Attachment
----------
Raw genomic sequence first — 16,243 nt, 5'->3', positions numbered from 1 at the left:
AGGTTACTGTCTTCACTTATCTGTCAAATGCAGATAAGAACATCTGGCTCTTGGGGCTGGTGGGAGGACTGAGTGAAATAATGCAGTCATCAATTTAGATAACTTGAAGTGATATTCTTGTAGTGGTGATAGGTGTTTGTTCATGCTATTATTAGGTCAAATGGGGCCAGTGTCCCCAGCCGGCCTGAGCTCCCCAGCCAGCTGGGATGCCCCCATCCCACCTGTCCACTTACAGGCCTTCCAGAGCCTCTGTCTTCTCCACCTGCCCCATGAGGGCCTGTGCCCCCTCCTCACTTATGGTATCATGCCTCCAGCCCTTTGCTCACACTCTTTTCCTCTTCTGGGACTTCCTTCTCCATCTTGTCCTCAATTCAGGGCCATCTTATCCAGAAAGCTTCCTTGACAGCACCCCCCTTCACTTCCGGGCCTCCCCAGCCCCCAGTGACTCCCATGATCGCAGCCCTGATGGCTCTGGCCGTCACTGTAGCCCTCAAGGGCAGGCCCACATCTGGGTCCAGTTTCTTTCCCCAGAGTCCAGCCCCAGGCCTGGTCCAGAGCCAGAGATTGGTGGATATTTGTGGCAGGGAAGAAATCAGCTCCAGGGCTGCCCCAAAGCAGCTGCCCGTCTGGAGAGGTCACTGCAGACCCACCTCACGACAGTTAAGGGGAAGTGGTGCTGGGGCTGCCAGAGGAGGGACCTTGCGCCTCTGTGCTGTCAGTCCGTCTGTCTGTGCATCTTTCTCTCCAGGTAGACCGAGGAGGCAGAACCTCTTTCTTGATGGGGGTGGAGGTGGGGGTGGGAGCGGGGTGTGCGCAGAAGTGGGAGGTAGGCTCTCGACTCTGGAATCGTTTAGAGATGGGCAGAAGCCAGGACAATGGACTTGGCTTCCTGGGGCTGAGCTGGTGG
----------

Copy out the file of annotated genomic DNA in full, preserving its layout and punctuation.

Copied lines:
Raw genomic sequence first — 16,243 nt, 5'->3', positions numbered from 1 at the left:
AGGTTACTGTCTTCACTTATCTGTCAAATGCAGATAAGAACATCTGGCTCTTGGGGCTGGTGGGAGGACTGAGTGAAATAATGCAGTCATCAATTTAGATAACTTGAAGTGATATTCTTGTAGTGGTGATAGGTGTTTGTTCATGCTATTATTAGGTCAAATGGGGCCAGTGTCCCCAGCCGGCCTGAGCTCCCCAGCCAGCTGGGATGCCCCCATCCCACCTGTCCACTTACAGGCCTTCCAGAGCCTCTGTCTTCTCCACCTGCCCCATGAGGGCCTGTGCCCCCTCCTCACTTATGGTATCATGCCTCCAGCCCTTTGCTCACACTCTTTTCCTCTTCTGGGACTTCCTTCTCCATCTTGTCCTCAATTCAGGGCCATCTTATCCAGAAAGCTTCCTTGACAGCACCCCCCTTCACTTCCGGGCCTCCCCAGCCCCCAGTGACTCCCATGATCGCAGCCCTGATGGCTCTGGCCGTCACTGTAGCCCTCAAGGGCAGGCCCACATCTGGGTCCAGTTTCTTTCCCCAGAGTCCAGCCCCAGGCCTGGTCCAGAGCCAGAGATTGGTGGATATTTGTGGCAGGGAAGAAATCAGCTCCAGGGCTGCCCCAAAGCAGCTGCCCGTCTGGAGAGGTCACTGCAGACCCACCTCACGACAGTTAAGGGGAAGTGGTGCTGGGGCTGCCAGAGGAGGGACCTTGCGCCTCTGTGCTGTCAGTCCGTCTGTCTGTGCATCTTTCTCTCCAGGTAGACCGAGGAGGCAGAACCTCTTTCTTGATGGGGGTGGAGGTGGGGGTGGGAGCGGGGTGTGCGCAGAAGTGGGAGGTAGGCTCTCGACTCTGGAATCGTTTAGAGATGGGCAGAAGCCAGGACAATGGACTTGGCTTCCTGGGGCTGAGCTGGTGG